Cue-dependent interference in comprehension

Julie A. Van Dyke, Brian McElree

Research output: Contribution to journalArticlepeer-review

Abstract

The role of interference as a primary determinant of forgetting in memory has long been accepted, however its role as a contributor to poor comprehension is just beginning to be understood. The current paper reports two studies, in which speed-accuracy tradeoff and eye-tracking methodologies were used with the same materials to provide converging evidence for the role of syntactic and semantic cues as mediators of both proactive (PI) and retroactive interference (RI) during comprehension. Consistent with previous work (e.g., Van Dyke & Lewis, 2003), we found that syntactic constraints at the retrieval site are among the cues that drive retrieval in comprehension, and that these constraints effectively limit interference from potential distractors with semantic/pragmatic properties in common with the target constituent. The data are discussed in terms of a cue-overload account, in which interference both arises from and is mediated through a direct-access retrieval mechanism that utilizes a linear, weighted cue-combinatoric scheme.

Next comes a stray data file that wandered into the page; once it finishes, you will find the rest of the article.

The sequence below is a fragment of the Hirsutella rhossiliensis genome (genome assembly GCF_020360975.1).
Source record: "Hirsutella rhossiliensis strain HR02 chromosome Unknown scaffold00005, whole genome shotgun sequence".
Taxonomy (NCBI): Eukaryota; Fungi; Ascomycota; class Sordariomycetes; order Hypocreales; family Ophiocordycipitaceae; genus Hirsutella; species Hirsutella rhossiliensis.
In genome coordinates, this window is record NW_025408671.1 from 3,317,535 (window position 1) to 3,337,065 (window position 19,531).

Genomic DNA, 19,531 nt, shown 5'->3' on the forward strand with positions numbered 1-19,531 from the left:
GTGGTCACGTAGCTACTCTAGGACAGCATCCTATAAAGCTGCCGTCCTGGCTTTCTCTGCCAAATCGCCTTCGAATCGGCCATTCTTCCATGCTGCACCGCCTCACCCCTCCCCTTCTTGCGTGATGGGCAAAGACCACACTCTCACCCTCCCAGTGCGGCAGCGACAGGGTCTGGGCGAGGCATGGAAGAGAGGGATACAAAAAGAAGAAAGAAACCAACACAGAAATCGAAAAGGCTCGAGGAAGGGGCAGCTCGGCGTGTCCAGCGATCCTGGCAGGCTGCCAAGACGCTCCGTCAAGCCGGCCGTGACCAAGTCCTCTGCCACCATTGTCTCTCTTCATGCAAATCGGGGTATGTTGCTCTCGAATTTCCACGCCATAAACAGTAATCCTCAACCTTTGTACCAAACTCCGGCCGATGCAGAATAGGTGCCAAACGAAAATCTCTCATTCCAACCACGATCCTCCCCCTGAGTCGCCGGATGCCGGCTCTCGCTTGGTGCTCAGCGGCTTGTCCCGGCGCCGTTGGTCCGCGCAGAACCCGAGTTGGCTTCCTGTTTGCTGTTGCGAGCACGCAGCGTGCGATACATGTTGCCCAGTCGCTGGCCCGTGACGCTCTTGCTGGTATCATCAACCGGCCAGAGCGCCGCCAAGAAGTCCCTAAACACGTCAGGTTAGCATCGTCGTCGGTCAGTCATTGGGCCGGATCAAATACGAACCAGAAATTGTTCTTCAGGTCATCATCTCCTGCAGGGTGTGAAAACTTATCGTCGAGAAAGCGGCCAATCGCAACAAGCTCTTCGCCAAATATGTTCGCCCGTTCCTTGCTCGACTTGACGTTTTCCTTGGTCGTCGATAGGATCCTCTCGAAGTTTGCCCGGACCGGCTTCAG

Original languageEnglish (US)
Pages (from-to)247-263
Number of pages17
JournalJournal of Memory and Language
Volume65
Issue number3
DOIs
StatePublished - Oct 2011

Keywords

  • Comprehension
  • Retrieval interference
  • Sentence processing
  • Speed-accuracy tradeoff

ASJC Scopus subject areas

  • Neuropsychology and Physiological Psychology
  • Language and Linguistics
  • Experimental and Cognitive Psychology
  • Linguistics and Language
  • Artificial Intelligence

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